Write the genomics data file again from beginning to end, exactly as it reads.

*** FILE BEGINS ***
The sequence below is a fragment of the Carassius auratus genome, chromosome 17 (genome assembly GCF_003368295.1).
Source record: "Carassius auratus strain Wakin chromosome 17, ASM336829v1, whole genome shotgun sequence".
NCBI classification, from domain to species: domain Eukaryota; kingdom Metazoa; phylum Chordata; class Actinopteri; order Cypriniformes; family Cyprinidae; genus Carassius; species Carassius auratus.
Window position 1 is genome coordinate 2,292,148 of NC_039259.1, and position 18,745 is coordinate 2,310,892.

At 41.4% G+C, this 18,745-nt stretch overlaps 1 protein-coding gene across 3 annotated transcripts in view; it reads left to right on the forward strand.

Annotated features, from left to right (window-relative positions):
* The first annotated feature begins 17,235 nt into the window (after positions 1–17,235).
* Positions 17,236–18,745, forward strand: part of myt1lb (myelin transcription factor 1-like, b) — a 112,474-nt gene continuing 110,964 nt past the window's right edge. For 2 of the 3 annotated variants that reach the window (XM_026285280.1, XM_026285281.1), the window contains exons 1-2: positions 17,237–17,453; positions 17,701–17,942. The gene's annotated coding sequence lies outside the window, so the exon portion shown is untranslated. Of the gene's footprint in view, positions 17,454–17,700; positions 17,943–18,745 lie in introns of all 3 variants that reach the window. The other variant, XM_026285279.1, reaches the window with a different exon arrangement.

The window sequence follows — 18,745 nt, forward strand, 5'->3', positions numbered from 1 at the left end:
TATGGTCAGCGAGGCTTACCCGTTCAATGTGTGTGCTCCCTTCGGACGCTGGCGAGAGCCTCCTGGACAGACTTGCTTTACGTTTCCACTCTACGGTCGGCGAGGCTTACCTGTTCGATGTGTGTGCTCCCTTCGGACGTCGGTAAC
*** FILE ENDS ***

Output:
The sequence below is a fragment of the Carassius auratus genome, chromosome 17 (genome assembly GCF_003368295.1).
Source record: "Carassius auratus strain Wakin chromosome 17, ASM336829v1, whole genome shotgun sequence".
NCBI classification, from domain to species: domain Eukaryota; kingdom Metazoa; phylum Chordata; class Actinopteri; order Cypriniformes; family Cyprinidae; genus Carassius; species Carassius auratus.
Window position 1 is genome coordinate 2,292,148 of NC_039259.1, and position 18,745 is coordinate 2,310,892.

At 41.4% G+C, this 18,745-nt stretch overlaps 1 protein-coding gene across 3 annotated transcripts in view; it reads left to right on the forward strand.

Annotated features, from left to right (window-relative positions):
* The first annotated feature begins 17,235 nt into the window (after positions 1–17,235).
* Positions 17,236–18,745, forward strand: part of myt1lb (myelin transcription factor 1-like, b) — a 112,474-nt gene continuing 110,964 nt past the window's right edge. For 2 of the 3 annotated variants that reach the window (XM_026285280.1, XM_026285281.1), the window contains exons 1-2: positions 17,237–17,453; positions 17,701–17,942. The gene's annotated coding sequence lies outside the window, so the exon portion shown is untranslated. Of the gene's footprint in view, positions 17,454–17,700; positions 17,943–18,745 lie in introns of all 3 variants that reach the window. The other variant, XM_026285279.1, reaches the window with a different exon arrangement.

The window sequence follows — 18,745 nt, forward strand, 5'->3', positions numbered from 1 at the left end:
TATGGTCAGCGAGGCTTACCCGTTCAATGTGTGTGCTCCCTTCGGACGCTGGCGAGAGCCTCCTGGACAGACTTGCTTTACGTTTCCACTCTACGGTCGGCGAGGCTTACCTGTTCGATGTGTGTGCTCCCTTCGGACGTCGGTAAC